It started in 2013 when Tyson fired out a barrage of fact-checking tweets about the movie Gravity.
Mysteries of #Gravity: Why Bullock, a medical Doctor, is servicing the Hubble Space Telescope.
— Neil deGrasse Tyson (@neiltyson) October 6, 2013
Tyson has since Tweeted about shoddy science in films such as Alien: Covenant, Guardians of the Galaxy: Vol. 2, and, surprisingly enough, Baywatch. But most recently, Tyson used his scientific literacy to weigh in on decidedly new territory — the medieval fantasy world of Game of Thrones.
Here are a few of his tweets, along with a quick look at the science behind them. (Warning: spoilers ahead.)
— Neil deGrasse Tyson (@neiltyson) September 24, 2017
Neil deGrasse Tyson is working in with video game developers to create a space exploration game called Space Odyssey.
What if a video game could teach science in a way that didn’t put gamers to sleep?
That’s the idea behind a new game called Space Odyssey, which aims to be a virtual universe governed by real scientific laws where players can build planets and solar systems and explore the cosmos. Neil deGrasse Tyson is helping to develop the game and is planned to be the narrator who guides players through space.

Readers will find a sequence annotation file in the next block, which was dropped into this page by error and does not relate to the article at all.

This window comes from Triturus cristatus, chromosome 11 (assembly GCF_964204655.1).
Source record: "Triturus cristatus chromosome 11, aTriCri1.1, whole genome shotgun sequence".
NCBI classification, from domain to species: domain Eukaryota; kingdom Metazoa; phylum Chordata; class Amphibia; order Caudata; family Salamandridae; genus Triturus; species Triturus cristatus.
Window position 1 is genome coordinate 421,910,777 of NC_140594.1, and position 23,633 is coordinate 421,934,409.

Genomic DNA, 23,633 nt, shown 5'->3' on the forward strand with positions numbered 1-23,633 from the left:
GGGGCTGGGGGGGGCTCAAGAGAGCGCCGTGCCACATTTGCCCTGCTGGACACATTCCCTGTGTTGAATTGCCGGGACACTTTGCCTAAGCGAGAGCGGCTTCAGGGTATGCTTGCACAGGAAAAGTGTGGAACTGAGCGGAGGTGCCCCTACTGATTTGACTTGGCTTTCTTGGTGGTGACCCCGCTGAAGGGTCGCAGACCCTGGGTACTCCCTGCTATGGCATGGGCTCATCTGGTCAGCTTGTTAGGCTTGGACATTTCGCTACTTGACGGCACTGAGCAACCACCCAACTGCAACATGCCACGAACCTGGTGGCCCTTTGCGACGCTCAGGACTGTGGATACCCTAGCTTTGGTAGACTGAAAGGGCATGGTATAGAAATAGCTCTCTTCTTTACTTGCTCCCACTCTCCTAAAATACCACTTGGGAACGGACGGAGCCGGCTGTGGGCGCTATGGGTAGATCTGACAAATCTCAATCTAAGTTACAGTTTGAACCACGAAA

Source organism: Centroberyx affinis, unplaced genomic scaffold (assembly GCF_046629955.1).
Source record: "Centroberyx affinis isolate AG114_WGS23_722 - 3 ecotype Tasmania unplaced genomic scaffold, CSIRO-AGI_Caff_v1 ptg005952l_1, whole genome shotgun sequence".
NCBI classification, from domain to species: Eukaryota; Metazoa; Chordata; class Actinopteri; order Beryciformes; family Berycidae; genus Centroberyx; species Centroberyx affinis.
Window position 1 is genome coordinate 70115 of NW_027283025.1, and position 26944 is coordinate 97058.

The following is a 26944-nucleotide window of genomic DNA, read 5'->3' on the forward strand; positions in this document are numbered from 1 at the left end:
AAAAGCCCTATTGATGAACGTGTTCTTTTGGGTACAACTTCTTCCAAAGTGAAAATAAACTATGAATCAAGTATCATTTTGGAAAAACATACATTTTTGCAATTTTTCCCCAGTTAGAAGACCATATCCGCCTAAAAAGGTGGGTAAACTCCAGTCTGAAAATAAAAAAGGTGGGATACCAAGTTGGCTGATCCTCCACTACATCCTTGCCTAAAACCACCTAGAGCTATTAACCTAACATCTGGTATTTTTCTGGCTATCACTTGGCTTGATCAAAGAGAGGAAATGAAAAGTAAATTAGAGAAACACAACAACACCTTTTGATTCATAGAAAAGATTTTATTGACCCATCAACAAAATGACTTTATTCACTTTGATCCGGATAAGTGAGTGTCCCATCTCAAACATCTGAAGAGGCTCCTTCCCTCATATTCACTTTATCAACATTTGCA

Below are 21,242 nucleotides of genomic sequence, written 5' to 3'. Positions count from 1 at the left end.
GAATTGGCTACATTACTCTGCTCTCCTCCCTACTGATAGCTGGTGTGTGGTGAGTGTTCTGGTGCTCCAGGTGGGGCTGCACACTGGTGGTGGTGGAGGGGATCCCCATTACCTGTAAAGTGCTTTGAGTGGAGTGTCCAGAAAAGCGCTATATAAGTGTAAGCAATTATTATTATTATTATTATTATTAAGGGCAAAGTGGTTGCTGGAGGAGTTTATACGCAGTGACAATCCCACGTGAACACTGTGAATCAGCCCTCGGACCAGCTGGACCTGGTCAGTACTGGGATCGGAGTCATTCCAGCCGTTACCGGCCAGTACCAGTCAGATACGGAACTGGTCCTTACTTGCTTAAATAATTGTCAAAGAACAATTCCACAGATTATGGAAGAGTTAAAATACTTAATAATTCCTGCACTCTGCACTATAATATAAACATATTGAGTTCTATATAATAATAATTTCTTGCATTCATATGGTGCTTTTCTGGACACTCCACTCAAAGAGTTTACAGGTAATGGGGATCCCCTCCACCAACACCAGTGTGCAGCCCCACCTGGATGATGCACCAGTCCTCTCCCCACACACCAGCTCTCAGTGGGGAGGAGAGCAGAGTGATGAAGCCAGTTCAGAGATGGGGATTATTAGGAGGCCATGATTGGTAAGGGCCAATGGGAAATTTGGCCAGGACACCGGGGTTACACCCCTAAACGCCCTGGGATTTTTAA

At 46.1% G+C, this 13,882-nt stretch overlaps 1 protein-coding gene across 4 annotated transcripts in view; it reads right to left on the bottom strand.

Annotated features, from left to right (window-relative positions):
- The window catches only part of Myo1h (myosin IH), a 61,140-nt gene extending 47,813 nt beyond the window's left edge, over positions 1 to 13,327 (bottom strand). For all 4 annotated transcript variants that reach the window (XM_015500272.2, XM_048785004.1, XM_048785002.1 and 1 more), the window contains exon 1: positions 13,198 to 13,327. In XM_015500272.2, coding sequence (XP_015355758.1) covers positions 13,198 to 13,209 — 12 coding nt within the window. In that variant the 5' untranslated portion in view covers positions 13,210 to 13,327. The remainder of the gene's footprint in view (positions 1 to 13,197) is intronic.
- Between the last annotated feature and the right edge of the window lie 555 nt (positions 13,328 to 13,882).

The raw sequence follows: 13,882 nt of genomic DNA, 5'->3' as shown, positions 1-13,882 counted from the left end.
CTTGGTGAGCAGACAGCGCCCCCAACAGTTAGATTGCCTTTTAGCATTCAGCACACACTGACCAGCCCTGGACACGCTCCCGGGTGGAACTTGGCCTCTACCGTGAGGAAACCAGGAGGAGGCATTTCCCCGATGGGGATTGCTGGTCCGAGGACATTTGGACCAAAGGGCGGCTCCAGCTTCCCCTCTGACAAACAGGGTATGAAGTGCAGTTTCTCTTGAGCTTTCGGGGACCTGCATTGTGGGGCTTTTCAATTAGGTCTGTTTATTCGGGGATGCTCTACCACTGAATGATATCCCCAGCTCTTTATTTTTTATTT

Space Odyssey, as Business Insider reports, would feature “building activity similar to Minecraft, space colonization akin to that in Civilization: Beyond Earth, elements of exploration like No Man’s Sky, and echoes of Elon Musk’s favorite rocket-building simulator, Kerbal Space Program.”
What would set this game apart, however, is its educational bent and insistence on using real-life science to inform the mechanisms of the game. On this point Tyson won't budge.
“I have no patience for people who say, ‘I don’t want the laws of physics to constrain me’,” Tyson said at a recent E3 convention.
The game is in early stages of development and at the time of writing has received just more than a third of its $314,159 Kickstarter goal.